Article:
We looked at Fusion-io’s ioDrive in early 2009. The device plugs into a PCI Express slot and offers 80, 160, or 320GB of storage at formidable performance levels. Unfortunately, the ioDrive is rather expensive, meaning still way beyond the $1,000 mark. But Fusion-io has something new that aims at the high-end enthusiast market without sacrificing too much performance. The ioXtreme is limited to 80GB for now, but you can link several ioXtremes if you go for the Pro version. Amazon sells the 80GB base model for $895.
Flash SSD Development
Flash-based SSDs have seen quite a remarkable development in a relatively short time. Although the first drive generations were already faster than hard drives on most read operations, write performance was slow. Many products didn’t live up to their power efficiency expectations. In fact, many SSD required even more power than hard drives (don’t miss our update article on this point, as well). However, milestones like Intel’s X25-M and Samsung’s PB22-J, along with many drives based on Indilinx controllers (all of which utilize cache and command queuing), redefined SSD storage by delivering higher and more constant performance.
We performed a workload analysis way back in April, and our most recent flash SSD roundup proves that there is now a variety of fast and efficient products available. The latest product generation also supports the TRIM feature now supported in Windows 7. TRIM isn’t an imperative feature, but we still highly recommend it if you want to maximize your SSD’s performance. TRIM makes the SSD aware of erased blocks, reducing the need to call tedious write processes if only small data chunks need modification. SSDs always have to execute the full cycle of read, erase, modify, and write for write operations. This has to be done in large chunks, even though a write may only affect 4KB. More and more SSD vendors offer firmware updates to enable this TRIM capability.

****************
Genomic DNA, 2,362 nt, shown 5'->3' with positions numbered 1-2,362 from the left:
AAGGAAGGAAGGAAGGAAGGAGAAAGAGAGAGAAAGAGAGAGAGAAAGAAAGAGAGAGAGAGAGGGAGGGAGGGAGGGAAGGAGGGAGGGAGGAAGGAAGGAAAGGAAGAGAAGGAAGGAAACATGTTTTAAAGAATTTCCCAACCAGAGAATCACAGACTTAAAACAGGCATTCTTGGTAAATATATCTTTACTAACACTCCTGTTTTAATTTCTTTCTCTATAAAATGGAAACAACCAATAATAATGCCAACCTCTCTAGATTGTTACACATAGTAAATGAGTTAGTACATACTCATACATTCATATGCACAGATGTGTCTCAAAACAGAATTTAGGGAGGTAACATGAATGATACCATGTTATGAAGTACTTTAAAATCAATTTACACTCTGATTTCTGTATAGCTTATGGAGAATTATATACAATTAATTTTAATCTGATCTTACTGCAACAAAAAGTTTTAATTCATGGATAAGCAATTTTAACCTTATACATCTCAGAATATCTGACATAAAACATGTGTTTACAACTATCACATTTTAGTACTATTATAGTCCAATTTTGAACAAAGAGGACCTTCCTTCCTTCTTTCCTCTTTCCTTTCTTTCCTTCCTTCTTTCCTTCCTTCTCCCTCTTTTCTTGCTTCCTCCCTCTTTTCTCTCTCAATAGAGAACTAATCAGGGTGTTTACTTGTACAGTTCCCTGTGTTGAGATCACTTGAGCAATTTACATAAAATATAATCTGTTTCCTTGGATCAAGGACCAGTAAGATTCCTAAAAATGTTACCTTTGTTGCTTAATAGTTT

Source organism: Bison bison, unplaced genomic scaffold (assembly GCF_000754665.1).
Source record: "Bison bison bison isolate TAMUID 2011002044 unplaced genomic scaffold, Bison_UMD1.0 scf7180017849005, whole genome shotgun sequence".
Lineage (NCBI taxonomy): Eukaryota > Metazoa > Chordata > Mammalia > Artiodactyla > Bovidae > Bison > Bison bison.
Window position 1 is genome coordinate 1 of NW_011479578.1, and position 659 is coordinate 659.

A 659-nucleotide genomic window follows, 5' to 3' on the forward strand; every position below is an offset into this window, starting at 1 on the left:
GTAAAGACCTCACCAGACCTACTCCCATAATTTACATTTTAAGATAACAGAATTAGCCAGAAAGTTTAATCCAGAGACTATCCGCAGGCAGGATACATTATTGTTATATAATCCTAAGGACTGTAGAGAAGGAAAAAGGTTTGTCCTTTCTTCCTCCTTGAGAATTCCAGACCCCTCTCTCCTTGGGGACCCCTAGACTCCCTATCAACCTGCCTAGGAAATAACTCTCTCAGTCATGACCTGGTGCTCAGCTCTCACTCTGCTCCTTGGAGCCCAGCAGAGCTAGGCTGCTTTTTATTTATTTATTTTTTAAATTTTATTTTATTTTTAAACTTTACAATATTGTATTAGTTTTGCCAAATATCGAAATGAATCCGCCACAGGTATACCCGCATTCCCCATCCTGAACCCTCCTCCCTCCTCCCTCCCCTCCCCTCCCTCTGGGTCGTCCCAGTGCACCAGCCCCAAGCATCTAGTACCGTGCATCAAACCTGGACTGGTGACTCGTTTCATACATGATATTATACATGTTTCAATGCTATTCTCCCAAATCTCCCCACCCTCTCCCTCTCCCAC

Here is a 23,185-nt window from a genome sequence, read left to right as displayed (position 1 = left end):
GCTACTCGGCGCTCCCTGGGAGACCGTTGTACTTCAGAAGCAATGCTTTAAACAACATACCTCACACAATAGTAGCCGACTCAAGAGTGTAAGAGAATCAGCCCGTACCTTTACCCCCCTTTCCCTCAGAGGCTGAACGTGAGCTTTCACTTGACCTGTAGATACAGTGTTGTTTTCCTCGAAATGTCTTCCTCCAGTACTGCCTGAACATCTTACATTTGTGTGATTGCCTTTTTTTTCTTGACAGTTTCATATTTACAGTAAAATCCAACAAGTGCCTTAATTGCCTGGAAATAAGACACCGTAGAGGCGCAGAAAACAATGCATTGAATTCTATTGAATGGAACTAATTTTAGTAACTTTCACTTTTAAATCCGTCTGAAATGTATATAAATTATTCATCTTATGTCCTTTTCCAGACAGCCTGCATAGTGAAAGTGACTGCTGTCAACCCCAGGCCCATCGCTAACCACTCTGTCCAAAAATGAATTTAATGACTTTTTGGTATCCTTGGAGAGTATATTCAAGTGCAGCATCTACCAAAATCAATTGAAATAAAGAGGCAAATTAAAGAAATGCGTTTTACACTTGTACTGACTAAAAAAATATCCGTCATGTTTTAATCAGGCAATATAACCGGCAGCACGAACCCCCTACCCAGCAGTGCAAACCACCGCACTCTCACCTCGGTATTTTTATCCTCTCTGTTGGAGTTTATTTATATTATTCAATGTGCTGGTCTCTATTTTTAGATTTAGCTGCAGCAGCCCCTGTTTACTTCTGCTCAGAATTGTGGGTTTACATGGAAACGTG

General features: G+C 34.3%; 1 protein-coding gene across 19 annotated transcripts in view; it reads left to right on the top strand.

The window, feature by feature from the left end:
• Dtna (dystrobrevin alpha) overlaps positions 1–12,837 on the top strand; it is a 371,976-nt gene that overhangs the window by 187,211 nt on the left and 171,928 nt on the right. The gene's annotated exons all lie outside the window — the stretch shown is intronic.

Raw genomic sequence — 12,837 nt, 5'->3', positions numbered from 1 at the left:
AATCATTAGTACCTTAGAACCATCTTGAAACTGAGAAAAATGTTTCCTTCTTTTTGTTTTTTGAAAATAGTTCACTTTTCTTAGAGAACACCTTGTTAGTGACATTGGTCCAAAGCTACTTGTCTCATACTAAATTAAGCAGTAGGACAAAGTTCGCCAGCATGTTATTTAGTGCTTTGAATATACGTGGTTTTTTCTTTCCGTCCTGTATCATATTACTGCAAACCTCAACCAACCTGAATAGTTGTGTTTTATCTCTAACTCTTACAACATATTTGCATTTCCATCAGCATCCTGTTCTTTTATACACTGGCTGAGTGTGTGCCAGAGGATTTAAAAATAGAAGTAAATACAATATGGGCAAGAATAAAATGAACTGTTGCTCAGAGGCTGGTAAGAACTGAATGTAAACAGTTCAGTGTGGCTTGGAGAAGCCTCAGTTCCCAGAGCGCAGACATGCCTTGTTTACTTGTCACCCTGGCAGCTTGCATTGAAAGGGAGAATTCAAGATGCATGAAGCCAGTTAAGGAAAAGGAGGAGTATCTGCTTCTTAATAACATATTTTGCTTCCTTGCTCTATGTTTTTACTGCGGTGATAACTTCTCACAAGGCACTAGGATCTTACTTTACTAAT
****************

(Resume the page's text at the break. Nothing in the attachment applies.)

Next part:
Professional SSDs are Different
This sums up the consumer-oriented SSD market, but the professional market is entirely different. Here, it’s important to talk about the differences between MLC and SLC flash. MLC stands for multi-level cell; SLC means single-level cell. SLC stores one bit per flash cell while MLC can store multiple bits. MLC offers higher storage densities, and hence lower cost. But it requires much more time for writes. As a result, enterprise-class SSDs are typically based on SLC, while all of the consumer SSDs mentioned above utilize more affordable MLC flash. SLC devices such like the Intel X25-E show the quickest latencies and highest write performance. MLC devices tend to lag a bit behind in write operations.
Fusion-io has had its ioDrive aimed at enterprise applications, but the firm sees demand for an enthusiast-class SSD suited to PCs and digital media or content creation workstations. So, the company took its proven technology (MySpace servers use it, among others) and created entry-level products based on MLC flash memory. This entry-level product is still fast enough to remain beyond the reach of even SATA 6 Gb/s hard drives.